Around 16% of Canadian couples experience infertility, which has increased from around 5% since 1984. Despite the continuous growth with assisted reproductive technology such as in vitro fertilization (IVF), intrauterine insemination (IUI) and intracytoplasmic sperm injections (ICSI) there are modifiable risk factors that still play a huge role in our reproductive health. Below are a few lifestyle risk factors that have been shown to be associated with infertility.
Tobacco use has been associated with menopause occurring 1-4 years earlier than non-smokers and negatively affects sperm production, motility and morphology. Additionally, smokers require around twice as many IVF cycles to conceive and a large study concluded a 28% decrease in live birth rate in smokers undergoing IVF vs non-smokers. Although quitting is not easy, there is promising evidence that women who quit smoking had fertility rates similar to women who have never smoked, so these effects may be reversible.
It is hard to avoid exposure to endocrine disrupting chemicals. However when trying to optimize fertility it is important to minimize your exposure as much as possible.
Bisphenol A (BPA), which is often found in plastic has been associated with an increased risk of PCOS and recurrent pregnancy loss, and has endocrine disrupting activity even at low doses. Phthalates, which are often found in products such as deodorant, adhesives, makeup and beauty products has been associated with an increased risk of endometriosis. Polychlorinated bisphenyls (PCBs) have been shown to decrease the live birth rate in women undergoing IVF, and the effects were dose dependent where the higher the serum levels of PCB, the lower the birth rate.
To minimize your exposure to endocrine disruptors, avoid the use of plastic food storage containers and plastic water bottles and opt for glass or stainless steel instead. If you only own plastic food containers, ensure you are not heating up your food in the plastic as this increases the risk of the chemicals leaching into your food. Minimize the use of non-stick pans by switching to ceramic or cast iron to avoid exposure to polyfluorinated chemicals (PFCs). If possible, avoid using cleaners, personal body care products and makeup that contain chemical ingredients such as phthalates, parabens, triclosan and “fragrance” or “parfum”. Environmental Working Group has a great Skin Deep resource that helps determine the toxicity of common household and beauty products.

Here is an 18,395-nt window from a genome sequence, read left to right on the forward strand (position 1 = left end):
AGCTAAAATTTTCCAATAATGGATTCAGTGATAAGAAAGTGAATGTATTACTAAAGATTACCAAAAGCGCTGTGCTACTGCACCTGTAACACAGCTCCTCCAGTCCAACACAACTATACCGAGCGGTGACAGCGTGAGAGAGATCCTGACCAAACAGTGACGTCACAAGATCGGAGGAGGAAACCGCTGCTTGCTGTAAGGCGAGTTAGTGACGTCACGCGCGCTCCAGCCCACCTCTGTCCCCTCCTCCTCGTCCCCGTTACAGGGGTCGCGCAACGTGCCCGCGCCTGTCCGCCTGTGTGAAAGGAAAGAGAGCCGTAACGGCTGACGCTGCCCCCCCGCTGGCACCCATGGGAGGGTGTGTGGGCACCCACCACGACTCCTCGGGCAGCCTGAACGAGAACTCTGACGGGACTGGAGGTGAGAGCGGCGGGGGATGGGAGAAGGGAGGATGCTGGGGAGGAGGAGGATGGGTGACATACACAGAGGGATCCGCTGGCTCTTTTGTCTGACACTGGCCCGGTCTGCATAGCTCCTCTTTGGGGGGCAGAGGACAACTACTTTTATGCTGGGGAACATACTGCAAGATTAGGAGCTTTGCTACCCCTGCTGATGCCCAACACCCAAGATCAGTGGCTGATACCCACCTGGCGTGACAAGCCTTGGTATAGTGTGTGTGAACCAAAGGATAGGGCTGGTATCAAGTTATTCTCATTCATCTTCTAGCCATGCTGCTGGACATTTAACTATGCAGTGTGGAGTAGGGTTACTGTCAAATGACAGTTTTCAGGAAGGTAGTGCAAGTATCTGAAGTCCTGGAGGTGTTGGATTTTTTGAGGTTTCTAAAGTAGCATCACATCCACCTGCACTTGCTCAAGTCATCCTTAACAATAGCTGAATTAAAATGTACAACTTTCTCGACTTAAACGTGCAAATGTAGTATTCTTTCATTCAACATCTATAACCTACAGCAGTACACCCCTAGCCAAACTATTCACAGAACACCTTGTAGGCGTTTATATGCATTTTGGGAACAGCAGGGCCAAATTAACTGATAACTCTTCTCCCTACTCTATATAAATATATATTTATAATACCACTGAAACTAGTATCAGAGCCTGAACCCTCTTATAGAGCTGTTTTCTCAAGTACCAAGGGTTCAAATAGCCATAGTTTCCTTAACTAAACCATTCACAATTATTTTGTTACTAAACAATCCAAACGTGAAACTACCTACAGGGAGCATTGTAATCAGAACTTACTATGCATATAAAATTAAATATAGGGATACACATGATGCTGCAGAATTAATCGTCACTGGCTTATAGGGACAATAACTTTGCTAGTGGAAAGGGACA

The effects of alcohol on fertility are less clear than other factors, however it is a reproductive toxin and increases estrogen levels which can decrease follicle stimulating hormone and suppress ovulation. The effects of alcohol on fertility seem to be dose dependent, where consuming more than 10 drinks per week prior to conception is associated with lower pregnancy rates than consuming around 1-5 drinks per week. When other factors that affect fertility are also present, alcohol use tends to be more prevalent. For example, if a women is of advanced age (over 35) and also consumes moderate amounts of alcohol, her chances of conception become even lower.
Body Mass Index (BMI)
Being overweight (BMI >25) or underweight (BMI<20) negatively affects fertility. In men, higher BMI is associated with decreased sperm motility and increased risk of abnormal sperm morphology. Additionally, obesity leads to increased estrogen and decreased testosterone, which can affect sperm production. In women, obesity suppresses ovulation and increases oxidative damage to the ovaries and oocytes (eggs).